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Czech Green Building Council joins #BuildingLife in leading the way to a carbon neutral Europe

World Green Building Council (WorldGBC) is proud to announce that the Czech Green Building Council (CZGBC) has joined WorldGBC’s project #BuildingLife to pave the way to a carbon neutral Europe. To support the mission, CZGBC, supported by the European Bank for Reconstruction and Development (EBRD) and the TaiwanBusiness – EBRD Technical Cooperation Fund, is preparing a Whole-life Zero Carbon Roadmap for the building sector – a fundamental guide for all actors to help achieve a carbon neutral built environment in the Czech lands.

The Paris climate agreement, signed by 195 countries, stipulates that global warming must be limited ideally to less than 1.5 degrees. Decarbonisation of buildings is critical to mitigate the worst impacts of climate change we are currently witnessing. “The construction industry, although undergoing fundamental changes, is still one of the biggest polluters. It has a massive environmental footprint consuming half of globally extracted materials and for about one third of solid waste generated and water used. The sector is responsible for up to 38 percent of global CO2 emissions. Approximately ten percent of these emissions are released before a building is occupied, i.e. during the production and transport of building materials and during the construction process itself. The remaining part, 28 percent of emissions, is generated during the operation of buildings,” said Simona Kalvoda, Executive Director of the Czech Green Building Council. 

#BuildingLife is a WorldGBC led campaign spearheaded by ten European Green Building Councils (GBCs) – Croatia, Finland, France, Germany, Ireland, Italy, the Netherlands, Poland, Spain and the UK., which feeds into the concept of assessing and reducing life cycle impacts as pursued by the EU Taxonomy for Sustainable Finance and by the EU Level(s) Initiative. It has received funding from the IKEA Foundation and Laudes Foundation as well as from EBRD and the European Climate Foundation. National roadmaps, developed in these ten countries, are already catalysing industry action and political change. By joining the campaign, CZGBC will drive forwards the impacts of #BuildingLife into a new and important European market, helping to boost European advocacy on whole life carbon.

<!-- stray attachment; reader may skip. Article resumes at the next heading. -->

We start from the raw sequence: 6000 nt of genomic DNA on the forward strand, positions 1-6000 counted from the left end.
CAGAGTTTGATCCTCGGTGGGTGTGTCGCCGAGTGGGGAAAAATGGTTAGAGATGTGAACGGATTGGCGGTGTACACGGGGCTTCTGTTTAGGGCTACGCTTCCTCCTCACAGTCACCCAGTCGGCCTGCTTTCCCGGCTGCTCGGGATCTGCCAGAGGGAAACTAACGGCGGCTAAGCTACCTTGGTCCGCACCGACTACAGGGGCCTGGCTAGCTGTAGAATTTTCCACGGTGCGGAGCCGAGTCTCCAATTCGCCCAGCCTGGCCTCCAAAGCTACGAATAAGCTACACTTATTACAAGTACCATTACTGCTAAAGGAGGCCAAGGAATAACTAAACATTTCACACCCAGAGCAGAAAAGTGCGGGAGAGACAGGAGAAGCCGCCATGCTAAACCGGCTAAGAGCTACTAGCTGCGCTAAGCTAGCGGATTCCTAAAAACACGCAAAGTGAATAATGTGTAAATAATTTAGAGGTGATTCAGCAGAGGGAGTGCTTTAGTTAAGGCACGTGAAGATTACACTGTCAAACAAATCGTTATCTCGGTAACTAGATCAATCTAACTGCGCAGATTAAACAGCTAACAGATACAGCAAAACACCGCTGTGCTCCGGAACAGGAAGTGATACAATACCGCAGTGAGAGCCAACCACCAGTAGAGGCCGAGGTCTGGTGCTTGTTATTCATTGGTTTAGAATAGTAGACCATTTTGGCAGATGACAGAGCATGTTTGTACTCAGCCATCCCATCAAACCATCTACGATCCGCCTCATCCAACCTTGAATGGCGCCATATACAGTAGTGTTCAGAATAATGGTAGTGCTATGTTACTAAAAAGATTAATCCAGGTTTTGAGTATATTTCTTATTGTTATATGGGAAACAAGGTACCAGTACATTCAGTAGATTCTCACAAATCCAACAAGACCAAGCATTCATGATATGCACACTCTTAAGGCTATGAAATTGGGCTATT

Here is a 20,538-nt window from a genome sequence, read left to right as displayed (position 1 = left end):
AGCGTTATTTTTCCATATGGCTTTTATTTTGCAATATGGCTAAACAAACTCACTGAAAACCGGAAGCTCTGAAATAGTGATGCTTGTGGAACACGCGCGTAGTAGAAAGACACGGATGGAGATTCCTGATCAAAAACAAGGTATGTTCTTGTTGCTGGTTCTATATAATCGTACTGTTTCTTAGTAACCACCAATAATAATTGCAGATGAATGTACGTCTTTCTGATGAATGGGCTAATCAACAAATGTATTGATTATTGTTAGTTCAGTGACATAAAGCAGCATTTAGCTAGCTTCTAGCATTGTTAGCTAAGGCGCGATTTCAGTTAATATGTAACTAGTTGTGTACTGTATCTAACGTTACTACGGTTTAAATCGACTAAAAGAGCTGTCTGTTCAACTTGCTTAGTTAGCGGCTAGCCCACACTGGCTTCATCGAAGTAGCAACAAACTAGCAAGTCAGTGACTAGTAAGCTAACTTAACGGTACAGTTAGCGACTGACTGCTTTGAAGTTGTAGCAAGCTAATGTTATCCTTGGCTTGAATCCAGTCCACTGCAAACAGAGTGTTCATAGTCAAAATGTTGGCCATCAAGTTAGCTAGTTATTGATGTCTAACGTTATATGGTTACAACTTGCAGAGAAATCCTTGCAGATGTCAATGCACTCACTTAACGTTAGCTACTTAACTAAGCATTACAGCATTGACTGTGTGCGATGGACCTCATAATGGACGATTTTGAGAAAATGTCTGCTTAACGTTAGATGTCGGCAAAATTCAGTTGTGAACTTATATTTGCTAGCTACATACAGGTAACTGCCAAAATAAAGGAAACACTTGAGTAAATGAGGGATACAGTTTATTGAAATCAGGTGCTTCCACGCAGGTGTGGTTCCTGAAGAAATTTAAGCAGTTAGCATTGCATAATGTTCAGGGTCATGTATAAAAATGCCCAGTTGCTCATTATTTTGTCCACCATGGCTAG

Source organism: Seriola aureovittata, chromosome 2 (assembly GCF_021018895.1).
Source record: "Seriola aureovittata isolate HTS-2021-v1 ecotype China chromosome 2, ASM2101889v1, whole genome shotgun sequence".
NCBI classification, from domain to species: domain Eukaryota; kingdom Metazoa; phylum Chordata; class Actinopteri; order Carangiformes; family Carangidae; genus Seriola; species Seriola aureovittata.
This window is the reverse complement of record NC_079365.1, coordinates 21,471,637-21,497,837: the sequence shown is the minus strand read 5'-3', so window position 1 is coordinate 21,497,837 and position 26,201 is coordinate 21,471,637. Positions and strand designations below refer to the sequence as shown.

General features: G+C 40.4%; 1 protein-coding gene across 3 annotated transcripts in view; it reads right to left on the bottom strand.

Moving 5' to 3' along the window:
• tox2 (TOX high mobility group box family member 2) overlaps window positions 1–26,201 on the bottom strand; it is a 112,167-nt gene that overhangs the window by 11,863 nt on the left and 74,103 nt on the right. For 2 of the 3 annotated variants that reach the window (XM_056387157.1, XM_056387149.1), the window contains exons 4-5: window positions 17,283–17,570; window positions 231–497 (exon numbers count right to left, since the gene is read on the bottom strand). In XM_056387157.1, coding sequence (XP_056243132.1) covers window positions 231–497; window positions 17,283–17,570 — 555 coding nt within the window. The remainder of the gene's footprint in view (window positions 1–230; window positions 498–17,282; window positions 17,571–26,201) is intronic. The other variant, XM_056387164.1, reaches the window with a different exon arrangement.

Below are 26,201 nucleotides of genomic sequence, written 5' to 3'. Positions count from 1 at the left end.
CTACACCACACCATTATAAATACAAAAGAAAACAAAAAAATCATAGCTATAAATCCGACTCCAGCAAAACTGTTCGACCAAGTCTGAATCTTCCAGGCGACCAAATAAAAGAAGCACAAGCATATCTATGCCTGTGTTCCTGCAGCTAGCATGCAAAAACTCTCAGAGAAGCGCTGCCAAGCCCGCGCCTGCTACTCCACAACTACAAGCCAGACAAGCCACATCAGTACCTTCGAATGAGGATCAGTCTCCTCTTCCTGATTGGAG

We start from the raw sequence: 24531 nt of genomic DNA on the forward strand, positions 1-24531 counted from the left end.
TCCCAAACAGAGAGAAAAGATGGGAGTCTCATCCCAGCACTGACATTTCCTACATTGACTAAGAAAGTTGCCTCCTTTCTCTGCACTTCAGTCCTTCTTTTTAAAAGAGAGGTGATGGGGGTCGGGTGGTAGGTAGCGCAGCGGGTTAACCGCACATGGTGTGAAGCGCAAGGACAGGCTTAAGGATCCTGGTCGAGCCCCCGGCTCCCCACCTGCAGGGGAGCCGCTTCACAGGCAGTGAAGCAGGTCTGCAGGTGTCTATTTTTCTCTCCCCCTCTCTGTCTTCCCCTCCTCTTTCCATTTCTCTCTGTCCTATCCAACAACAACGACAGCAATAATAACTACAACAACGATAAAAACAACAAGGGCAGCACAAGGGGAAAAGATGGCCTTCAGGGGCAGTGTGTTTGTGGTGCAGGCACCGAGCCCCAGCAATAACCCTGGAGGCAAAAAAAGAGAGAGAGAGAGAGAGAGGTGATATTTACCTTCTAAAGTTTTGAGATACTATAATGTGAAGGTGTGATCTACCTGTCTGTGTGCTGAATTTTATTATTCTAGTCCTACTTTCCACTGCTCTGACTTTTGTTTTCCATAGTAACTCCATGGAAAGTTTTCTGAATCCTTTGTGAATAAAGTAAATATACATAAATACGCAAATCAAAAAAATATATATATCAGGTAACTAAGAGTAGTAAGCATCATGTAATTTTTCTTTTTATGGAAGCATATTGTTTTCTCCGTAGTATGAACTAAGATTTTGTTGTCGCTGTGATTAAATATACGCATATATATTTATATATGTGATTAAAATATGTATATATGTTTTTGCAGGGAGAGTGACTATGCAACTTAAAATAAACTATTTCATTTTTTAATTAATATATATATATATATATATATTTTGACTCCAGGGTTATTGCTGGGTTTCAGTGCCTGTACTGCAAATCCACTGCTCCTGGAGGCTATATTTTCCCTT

The EU Green Deal stipulates that Europe will become a carbon-neutral continent by 2050. The way to achieve this goal for buildings will be laid out in the Zero Carbon Roadmap, which CZGBC is working on with the support of the TaiwanBusiness – EBRD Technical Cooperation Fund and the WorldGBC.  The “Roadmap” will be launched in the beginning of 2024.

Stephen Richardson, Director of the European Regional Network, WorldGBC, said:

“We are proud to add CZGBC to the ten other countries who have joined the #BuildingLife project. A climate neutral Europe cannot be achieved unless we address the total impact of the built environment, tackling operational and embodied carbon together in a whole life cycle approach.